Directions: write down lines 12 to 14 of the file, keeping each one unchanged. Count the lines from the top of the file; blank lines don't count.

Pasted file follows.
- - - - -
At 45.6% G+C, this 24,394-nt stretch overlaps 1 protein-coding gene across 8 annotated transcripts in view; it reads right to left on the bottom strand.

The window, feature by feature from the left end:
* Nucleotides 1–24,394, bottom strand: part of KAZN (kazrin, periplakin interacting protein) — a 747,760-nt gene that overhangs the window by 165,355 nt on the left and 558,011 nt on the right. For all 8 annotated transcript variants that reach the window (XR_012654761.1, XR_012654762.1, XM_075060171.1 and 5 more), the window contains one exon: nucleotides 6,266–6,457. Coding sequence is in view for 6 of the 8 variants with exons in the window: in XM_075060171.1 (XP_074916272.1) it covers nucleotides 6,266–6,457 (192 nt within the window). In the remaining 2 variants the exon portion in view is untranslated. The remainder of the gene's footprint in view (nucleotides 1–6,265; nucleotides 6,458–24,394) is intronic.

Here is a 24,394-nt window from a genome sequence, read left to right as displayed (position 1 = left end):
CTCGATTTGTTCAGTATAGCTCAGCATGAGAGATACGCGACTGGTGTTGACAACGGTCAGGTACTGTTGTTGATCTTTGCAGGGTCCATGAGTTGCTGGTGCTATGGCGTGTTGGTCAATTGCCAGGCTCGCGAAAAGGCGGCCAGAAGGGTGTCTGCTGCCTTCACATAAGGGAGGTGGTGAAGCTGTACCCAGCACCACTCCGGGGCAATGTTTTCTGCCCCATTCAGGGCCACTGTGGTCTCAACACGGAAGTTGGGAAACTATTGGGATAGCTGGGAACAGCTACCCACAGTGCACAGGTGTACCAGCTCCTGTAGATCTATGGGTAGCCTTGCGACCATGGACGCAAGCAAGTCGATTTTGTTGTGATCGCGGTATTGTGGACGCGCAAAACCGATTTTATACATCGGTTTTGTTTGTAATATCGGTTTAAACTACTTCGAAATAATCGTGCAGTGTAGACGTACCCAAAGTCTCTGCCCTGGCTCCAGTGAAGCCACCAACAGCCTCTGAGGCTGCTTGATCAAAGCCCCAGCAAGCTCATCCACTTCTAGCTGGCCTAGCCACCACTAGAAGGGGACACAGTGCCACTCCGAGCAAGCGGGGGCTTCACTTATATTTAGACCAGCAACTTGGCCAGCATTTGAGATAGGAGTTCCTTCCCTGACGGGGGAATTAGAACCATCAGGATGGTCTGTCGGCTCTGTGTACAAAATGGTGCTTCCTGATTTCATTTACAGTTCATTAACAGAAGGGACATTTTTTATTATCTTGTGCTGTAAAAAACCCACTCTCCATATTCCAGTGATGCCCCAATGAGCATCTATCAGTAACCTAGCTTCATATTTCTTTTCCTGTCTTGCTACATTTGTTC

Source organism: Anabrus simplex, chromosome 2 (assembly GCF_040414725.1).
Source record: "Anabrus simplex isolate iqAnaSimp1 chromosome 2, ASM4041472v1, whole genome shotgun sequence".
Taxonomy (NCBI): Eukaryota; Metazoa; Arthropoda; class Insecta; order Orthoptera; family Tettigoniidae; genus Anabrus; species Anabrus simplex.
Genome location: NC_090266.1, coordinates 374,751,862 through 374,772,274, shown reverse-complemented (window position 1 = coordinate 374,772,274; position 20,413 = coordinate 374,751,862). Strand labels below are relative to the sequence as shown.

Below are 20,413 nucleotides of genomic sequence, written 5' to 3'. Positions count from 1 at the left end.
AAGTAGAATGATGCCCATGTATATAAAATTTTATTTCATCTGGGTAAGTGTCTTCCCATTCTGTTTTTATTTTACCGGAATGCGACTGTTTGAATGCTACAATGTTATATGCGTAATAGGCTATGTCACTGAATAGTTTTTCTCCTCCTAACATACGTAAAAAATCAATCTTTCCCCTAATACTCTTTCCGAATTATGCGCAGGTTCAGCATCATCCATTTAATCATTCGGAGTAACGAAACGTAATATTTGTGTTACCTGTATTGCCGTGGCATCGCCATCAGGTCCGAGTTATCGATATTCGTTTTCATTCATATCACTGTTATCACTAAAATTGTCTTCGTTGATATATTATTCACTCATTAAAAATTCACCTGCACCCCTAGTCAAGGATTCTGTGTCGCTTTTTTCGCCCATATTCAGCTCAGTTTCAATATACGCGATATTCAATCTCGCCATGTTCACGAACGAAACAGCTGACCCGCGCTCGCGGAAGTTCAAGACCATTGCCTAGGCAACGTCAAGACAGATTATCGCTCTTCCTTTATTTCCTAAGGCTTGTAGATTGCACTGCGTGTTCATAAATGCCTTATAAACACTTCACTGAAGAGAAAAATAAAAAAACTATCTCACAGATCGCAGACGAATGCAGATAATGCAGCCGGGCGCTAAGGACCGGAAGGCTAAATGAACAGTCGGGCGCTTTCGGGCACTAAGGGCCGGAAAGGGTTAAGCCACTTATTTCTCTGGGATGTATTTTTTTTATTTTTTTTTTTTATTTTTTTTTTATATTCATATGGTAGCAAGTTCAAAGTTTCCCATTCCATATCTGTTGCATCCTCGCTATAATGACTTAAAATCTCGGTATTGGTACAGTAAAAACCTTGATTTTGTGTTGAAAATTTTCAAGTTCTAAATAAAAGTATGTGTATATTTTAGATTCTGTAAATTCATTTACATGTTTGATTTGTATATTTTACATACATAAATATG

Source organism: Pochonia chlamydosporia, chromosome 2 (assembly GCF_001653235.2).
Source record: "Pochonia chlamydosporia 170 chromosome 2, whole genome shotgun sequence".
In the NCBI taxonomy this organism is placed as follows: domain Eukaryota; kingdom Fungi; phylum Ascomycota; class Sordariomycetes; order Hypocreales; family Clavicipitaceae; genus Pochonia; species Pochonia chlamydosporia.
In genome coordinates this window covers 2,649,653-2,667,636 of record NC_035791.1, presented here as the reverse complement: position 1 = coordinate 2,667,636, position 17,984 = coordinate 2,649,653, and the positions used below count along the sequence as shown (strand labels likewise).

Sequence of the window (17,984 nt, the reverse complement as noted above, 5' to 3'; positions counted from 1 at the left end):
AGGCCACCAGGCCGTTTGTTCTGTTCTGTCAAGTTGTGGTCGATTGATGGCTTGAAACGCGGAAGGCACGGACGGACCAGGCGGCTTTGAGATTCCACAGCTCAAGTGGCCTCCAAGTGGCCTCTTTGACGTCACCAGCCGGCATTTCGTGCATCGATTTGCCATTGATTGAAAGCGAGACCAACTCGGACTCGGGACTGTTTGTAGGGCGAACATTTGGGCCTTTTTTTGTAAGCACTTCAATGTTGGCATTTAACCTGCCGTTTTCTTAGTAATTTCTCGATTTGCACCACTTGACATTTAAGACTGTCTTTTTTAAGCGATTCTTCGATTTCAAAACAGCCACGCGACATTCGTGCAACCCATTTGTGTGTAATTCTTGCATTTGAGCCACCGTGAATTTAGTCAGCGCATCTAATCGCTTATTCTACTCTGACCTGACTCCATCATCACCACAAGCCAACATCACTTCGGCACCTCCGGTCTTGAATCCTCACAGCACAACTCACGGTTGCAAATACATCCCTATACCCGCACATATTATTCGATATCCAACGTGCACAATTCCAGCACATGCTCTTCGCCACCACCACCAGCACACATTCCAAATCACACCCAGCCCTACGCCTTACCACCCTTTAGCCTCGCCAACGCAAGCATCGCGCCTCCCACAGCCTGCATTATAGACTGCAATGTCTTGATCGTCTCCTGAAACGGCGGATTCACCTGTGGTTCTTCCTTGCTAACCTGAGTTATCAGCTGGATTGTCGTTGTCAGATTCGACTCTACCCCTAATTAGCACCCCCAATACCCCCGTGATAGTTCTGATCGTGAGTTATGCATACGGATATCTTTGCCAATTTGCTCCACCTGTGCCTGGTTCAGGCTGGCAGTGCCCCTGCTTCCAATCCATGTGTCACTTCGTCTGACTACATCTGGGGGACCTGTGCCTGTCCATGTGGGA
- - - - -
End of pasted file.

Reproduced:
Source organism: Pochonia chlamydosporia, chromosome 2 (assembly GCF_001653235.2).
Source record: "Pochonia chlamydosporia 170 chromosome 2, whole genome shotgun sequence".
In the NCBI taxonomy this organism is placed as follows: domain Eukaryota; kingdom Fungi; phylum Ascomycota; class Sordariomycetes; order Hypocreales; family Clavicipitaceae; genus Pochonia; species Pochonia chlamydosporia.